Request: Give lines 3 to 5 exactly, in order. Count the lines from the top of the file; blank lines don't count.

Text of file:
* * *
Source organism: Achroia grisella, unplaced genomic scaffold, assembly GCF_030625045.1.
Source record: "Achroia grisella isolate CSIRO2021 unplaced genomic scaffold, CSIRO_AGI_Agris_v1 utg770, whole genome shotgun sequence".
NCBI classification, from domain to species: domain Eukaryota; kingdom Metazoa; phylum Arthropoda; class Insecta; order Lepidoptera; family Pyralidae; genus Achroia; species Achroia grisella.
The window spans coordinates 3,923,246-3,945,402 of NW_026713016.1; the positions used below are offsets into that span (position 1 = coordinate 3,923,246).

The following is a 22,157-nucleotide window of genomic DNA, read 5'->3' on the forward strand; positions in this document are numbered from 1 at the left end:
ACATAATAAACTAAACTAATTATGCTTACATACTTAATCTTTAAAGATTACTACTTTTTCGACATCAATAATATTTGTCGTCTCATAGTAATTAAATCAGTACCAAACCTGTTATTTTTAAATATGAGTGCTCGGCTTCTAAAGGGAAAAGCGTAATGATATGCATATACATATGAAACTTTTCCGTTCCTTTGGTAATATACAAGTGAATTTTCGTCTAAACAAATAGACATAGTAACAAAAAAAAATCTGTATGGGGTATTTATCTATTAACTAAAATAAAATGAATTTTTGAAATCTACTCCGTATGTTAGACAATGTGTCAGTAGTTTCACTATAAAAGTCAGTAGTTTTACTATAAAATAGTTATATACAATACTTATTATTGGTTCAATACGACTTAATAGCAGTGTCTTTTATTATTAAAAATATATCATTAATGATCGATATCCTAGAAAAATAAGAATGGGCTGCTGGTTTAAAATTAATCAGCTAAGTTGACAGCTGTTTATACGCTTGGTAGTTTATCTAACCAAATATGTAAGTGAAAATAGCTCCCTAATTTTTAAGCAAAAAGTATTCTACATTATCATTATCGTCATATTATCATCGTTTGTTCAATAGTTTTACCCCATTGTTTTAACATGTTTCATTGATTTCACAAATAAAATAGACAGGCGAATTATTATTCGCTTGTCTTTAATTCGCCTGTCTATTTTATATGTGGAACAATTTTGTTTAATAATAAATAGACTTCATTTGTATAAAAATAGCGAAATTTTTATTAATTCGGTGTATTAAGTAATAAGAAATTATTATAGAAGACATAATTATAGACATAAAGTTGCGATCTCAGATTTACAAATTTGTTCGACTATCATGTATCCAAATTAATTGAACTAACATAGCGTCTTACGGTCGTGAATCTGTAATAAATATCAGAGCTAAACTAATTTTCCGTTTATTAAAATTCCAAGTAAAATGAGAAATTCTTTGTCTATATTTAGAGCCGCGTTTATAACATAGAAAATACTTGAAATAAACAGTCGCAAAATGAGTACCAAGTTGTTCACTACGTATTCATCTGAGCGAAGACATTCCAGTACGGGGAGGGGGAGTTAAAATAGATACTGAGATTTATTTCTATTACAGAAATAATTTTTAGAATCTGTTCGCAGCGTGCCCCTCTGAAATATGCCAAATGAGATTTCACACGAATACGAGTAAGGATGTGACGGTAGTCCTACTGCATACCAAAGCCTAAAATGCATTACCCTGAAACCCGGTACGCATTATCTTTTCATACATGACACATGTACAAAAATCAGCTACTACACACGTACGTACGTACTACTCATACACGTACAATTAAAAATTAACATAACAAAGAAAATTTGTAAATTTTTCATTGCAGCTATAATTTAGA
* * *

NCBI classification, from domain to species: domain Eukaryota; kingdom Metazoa; phylum Arthropoda; class Insecta; order Lepidoptera; family Pyralidae; genus Achroia; species Achroia grisella.
The window spans coordinates 3,923,246-3,945,402 of NW_026713016.1; the positions used below are offsets into that span (position 1 = coordinate 3,923,246).

The following is a 22,157-nucleotide window of genomic DNA, read 5'->3' on the forward strand; positions in this document are numbered from 1 at the left end: